Confusing Medical Ailments With Mental Illness "An elderly woman's sudden depression turns out to be a side effect of her high blood-pressure medication.
A new mother's exhaustion and disinterest in her baby seem like postpartum depression—but actually signal a postpartum thyroid imbalance that medication can correct.
A middle-aged manager has angry outbursts at work and frequently feels "ready to explode." A brain scan reveals temporal-lobe seizures, a type of epilepsy that can be treated with surgery or medication.
More than 100 medical disorders can masquerade as psychological conditions, according to Harvard psychiatrist Barbara Schildkrout, who cited these examples among others in "Unmasking Psychological Symptoms," a book aimed at helping therapists broaden their diagnostic skills.
Studies have suggested that medical conditions may cause mental-health issues in as many as 25% of psychiatric patients and contribute to them in more than 75%.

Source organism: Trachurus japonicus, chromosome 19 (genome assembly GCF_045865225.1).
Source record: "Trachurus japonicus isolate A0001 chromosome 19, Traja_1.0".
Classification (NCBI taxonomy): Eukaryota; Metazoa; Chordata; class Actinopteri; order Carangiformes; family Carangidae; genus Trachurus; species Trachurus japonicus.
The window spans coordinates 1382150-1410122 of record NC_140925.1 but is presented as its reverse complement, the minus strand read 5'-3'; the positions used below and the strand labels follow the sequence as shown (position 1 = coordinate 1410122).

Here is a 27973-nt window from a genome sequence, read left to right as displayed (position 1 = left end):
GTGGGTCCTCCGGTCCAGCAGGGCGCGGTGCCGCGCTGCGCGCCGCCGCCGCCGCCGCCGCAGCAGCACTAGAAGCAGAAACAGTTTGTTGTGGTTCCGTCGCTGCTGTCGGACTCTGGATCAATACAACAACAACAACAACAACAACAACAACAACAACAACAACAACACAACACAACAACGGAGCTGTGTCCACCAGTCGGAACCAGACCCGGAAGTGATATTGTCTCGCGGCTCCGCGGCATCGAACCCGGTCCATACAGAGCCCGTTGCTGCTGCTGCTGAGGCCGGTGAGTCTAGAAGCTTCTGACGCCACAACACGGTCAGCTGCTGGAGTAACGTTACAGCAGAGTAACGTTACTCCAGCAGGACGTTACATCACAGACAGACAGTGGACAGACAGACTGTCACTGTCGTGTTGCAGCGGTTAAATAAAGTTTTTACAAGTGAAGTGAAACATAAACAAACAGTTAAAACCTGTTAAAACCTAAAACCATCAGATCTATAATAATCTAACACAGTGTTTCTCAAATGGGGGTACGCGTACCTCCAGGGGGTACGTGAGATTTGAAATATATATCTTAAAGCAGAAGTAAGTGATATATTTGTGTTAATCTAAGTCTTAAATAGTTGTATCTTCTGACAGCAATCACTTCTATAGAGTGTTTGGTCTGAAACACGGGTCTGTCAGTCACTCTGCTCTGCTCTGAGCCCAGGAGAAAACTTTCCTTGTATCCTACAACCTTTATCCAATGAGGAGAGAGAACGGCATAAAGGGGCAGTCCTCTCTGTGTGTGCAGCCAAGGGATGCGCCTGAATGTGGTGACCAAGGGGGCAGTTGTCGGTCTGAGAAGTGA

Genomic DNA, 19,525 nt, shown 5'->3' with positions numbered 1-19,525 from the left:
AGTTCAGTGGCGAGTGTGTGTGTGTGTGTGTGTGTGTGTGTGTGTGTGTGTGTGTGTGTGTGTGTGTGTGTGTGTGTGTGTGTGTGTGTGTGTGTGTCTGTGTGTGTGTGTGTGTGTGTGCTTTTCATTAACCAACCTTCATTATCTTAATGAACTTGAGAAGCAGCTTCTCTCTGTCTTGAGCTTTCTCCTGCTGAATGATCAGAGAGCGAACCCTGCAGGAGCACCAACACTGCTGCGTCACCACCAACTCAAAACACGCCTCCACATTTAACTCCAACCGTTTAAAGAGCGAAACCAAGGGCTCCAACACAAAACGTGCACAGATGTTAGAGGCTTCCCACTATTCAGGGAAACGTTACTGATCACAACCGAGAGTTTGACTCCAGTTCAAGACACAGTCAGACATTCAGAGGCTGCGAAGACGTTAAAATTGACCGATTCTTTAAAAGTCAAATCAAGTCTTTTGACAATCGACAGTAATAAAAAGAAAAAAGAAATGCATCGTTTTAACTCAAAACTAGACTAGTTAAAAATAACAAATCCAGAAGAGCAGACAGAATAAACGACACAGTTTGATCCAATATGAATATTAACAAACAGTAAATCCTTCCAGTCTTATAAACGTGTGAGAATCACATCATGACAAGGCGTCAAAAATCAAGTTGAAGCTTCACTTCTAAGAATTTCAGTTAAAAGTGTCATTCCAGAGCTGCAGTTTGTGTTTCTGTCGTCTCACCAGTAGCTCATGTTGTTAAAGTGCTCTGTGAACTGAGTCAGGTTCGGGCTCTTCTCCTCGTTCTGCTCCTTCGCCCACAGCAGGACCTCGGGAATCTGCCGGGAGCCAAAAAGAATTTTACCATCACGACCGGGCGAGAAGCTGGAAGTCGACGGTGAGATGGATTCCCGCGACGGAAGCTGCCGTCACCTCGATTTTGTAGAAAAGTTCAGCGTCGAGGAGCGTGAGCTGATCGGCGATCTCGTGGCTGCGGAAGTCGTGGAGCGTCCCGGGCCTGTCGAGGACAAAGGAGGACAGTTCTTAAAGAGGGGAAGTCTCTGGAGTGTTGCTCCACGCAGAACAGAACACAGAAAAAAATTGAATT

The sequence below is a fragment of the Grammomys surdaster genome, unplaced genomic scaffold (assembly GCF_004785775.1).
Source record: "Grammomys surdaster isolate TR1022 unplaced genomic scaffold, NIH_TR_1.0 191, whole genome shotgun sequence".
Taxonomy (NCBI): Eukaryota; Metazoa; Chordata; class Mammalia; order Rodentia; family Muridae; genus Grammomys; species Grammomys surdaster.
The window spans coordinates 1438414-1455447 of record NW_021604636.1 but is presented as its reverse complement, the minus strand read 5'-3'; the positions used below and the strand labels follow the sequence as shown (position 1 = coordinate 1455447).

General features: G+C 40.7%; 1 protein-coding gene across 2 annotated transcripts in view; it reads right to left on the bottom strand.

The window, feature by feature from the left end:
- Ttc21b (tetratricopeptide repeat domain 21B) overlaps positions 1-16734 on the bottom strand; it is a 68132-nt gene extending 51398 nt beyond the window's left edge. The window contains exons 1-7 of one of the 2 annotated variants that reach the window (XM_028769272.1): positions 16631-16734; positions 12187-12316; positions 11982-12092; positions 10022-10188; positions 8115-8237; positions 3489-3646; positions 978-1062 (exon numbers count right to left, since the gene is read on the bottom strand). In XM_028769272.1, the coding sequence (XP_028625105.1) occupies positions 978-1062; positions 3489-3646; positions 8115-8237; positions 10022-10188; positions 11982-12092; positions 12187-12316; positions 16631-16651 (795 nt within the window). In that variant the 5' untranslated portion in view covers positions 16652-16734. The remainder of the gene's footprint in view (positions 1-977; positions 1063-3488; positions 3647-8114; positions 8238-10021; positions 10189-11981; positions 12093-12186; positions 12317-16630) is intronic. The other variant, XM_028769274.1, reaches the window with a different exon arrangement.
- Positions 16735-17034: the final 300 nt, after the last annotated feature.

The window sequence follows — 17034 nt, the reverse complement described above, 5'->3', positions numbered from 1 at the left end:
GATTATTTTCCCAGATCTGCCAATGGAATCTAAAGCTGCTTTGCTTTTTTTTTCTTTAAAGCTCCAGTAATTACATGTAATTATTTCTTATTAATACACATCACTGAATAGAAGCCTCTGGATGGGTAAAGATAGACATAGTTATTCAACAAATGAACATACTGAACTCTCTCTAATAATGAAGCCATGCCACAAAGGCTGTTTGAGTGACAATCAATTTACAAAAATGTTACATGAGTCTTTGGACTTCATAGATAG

[From Confusing Medical Ailments With Mental Illness]
If doctors were criminal investigators, they won't last past their first trial. In criminal proceedings, you're not allowed to just present a theory and then find the evidence to support that theory. All evidence must be collected, and all theories of the crime must be explored (even the ones that look like dead ends). Just finding a culprit isn't enough. You've got to prove it was that baddie rather than any of the other possible baddies out there.
But this would take an investment of time that doctors just don't seem to have. I don't know why that's the case... whether it's a doctor shortage, or bad time management within the system, or some sort of crappy incentives that drive our doctors to act this way. Whatever it is, patients are ending up the victims. We need to change this.